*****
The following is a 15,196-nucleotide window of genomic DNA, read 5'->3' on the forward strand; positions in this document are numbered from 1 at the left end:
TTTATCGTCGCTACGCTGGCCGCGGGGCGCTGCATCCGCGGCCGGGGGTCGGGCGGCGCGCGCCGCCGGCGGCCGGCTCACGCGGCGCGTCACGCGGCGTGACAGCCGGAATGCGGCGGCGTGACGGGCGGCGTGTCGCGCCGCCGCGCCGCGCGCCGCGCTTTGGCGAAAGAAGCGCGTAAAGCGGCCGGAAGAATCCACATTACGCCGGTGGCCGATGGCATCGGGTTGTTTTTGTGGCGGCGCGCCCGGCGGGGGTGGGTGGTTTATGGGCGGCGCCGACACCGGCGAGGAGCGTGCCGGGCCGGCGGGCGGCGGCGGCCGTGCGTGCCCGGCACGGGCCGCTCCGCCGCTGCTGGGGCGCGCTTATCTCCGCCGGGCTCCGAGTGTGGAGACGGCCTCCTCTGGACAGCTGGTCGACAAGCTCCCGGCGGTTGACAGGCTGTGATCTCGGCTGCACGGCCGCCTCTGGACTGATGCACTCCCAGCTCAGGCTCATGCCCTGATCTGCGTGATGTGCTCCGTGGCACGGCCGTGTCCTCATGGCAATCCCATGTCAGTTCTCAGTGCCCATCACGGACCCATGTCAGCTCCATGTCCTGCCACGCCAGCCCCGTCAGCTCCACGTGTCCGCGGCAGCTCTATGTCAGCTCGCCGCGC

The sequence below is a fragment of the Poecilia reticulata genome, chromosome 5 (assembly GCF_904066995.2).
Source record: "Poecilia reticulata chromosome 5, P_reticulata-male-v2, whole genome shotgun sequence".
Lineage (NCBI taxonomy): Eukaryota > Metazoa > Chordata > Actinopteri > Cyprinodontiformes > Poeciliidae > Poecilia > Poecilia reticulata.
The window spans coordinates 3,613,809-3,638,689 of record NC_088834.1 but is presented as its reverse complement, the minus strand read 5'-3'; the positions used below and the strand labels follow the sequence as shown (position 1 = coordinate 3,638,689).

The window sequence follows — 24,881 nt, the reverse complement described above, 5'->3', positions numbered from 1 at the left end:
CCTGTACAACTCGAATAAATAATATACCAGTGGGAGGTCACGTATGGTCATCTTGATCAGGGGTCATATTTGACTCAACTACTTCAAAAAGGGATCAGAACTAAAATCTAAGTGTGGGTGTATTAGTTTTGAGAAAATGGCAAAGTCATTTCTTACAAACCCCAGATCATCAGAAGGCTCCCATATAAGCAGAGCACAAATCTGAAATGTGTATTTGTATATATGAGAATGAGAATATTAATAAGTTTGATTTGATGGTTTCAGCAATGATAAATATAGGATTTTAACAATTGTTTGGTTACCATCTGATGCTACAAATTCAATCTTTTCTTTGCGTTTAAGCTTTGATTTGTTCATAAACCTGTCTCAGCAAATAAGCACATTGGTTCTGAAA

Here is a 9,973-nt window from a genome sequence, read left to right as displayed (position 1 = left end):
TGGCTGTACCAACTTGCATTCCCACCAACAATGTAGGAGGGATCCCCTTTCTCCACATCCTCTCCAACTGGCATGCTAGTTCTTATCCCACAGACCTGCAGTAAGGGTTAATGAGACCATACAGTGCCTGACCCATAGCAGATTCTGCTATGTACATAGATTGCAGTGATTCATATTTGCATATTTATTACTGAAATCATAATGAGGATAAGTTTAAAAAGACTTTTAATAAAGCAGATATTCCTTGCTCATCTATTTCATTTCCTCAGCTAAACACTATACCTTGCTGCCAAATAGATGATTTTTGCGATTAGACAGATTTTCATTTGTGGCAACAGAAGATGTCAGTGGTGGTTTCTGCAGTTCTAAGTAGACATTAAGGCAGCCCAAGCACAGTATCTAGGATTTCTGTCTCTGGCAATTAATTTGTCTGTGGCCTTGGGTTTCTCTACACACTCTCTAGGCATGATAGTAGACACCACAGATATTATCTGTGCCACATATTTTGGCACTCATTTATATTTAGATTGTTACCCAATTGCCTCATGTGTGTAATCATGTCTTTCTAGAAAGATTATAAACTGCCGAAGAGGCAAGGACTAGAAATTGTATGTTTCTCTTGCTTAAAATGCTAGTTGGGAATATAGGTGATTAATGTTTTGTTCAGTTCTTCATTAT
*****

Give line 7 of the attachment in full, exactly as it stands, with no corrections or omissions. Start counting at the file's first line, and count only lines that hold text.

The window sequence follows — 24,881 nt, the reverse complement described above, 5'->3', positions numbered from 1 at the left end: